ISAAC BEN JOSEPH OF CORBEIL (also known as ="the man with the nose"):
French ritualist; flourished in the second half of the thirteenth century. He was the son-in-law of R. Jehiel ben Joseph of Paris, whose school he attended, and the pupil of the "Great Men of Evreux," notably of Samuel, whom he calls "the Prince" () of Evreux. Isaac's conspicuous piety drew toward him many disciples, the best known of whom were Perez ben Elijah of Corbeil, Baruch Ḥayyim ben Menahem of Niort, and his fellow citizen Joseph ben Abraham. He was induced by his pupils to publish in 1277 an abridgment of Moses ben Jacob of Coucy's "Sefer Miẓwot Gadol" (called "Semag" from its initials ), under the title "'Ammude ha- Golah" or "Sefer Miẓwot Ḳaṭan" (generally called "Semaḳ" from the initials ). This work was most favorably received by the communities of France and Germany, and has often been edited and annotated. Isaac also published "Liḳḳuṭim" (collectanea), and several small compilations containing his ritual decisions. The "Kol Bo" (No. 128) contains a long fragment of a Talmudic work of R. Isaac, with this superscription: .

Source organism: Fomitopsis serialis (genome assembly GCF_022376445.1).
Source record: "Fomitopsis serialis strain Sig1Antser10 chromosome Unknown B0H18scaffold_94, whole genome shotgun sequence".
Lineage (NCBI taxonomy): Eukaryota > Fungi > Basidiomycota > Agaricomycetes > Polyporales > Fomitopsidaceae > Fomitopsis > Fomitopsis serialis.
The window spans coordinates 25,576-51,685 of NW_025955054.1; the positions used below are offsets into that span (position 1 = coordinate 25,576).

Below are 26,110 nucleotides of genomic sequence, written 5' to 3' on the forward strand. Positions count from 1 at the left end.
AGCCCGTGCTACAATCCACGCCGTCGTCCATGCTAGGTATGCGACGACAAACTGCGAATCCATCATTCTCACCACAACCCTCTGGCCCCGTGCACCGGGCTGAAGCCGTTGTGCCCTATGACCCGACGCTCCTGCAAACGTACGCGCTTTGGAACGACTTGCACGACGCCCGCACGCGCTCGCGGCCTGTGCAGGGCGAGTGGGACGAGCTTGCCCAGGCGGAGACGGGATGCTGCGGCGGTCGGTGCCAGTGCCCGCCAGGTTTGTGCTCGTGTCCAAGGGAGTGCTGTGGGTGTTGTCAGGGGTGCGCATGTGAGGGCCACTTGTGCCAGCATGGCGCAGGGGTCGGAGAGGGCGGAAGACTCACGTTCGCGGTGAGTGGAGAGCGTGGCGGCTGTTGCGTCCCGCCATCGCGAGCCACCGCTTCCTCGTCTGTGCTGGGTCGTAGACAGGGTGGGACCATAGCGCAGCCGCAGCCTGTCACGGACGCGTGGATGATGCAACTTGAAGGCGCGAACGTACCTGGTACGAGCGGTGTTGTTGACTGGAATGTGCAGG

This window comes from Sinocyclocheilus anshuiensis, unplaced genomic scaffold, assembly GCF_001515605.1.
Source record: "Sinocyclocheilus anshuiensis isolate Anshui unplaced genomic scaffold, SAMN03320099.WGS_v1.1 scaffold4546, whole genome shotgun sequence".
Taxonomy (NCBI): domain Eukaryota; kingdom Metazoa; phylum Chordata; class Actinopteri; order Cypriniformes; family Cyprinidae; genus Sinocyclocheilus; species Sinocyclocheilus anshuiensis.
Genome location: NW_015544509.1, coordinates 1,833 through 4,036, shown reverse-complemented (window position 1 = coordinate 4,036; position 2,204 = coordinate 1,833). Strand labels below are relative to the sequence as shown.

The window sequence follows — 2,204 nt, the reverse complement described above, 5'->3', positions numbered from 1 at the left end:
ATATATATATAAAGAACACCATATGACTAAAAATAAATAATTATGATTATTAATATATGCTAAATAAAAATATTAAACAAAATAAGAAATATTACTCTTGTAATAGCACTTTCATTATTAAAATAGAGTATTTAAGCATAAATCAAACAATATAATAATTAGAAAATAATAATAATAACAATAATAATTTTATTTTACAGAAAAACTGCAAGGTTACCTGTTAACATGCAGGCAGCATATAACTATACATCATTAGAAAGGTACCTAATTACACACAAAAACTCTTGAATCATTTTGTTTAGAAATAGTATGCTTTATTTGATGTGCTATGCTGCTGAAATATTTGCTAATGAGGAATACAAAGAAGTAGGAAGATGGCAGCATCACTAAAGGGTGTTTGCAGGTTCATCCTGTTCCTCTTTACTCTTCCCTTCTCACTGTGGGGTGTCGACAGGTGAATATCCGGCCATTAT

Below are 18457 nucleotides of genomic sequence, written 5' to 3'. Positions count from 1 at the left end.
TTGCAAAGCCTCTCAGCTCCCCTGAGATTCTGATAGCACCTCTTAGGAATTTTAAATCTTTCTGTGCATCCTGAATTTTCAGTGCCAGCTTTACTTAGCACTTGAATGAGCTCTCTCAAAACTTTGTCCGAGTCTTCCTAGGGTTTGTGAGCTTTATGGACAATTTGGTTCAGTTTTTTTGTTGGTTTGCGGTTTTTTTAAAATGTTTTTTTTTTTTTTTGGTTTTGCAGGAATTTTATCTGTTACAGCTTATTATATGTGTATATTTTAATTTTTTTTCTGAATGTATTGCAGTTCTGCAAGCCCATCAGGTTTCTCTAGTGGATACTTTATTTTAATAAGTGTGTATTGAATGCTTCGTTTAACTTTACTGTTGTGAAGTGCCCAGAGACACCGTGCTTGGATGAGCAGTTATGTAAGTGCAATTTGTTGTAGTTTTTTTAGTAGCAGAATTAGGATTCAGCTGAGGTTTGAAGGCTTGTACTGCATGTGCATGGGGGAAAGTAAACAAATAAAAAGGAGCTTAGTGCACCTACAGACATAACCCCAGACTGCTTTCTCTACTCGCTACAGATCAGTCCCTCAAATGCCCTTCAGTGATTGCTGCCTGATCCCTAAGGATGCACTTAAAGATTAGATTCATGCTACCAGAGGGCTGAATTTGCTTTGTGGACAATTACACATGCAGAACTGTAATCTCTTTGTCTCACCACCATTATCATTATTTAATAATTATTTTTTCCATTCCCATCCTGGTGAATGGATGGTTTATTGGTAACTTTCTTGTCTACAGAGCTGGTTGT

- Carmoly, Biographics des lsraélites de France, p. 45;
- Rev. Et. Juives, iv. 213, vi. 168;
- Gross, Gallia Judaica, pp. 563-565.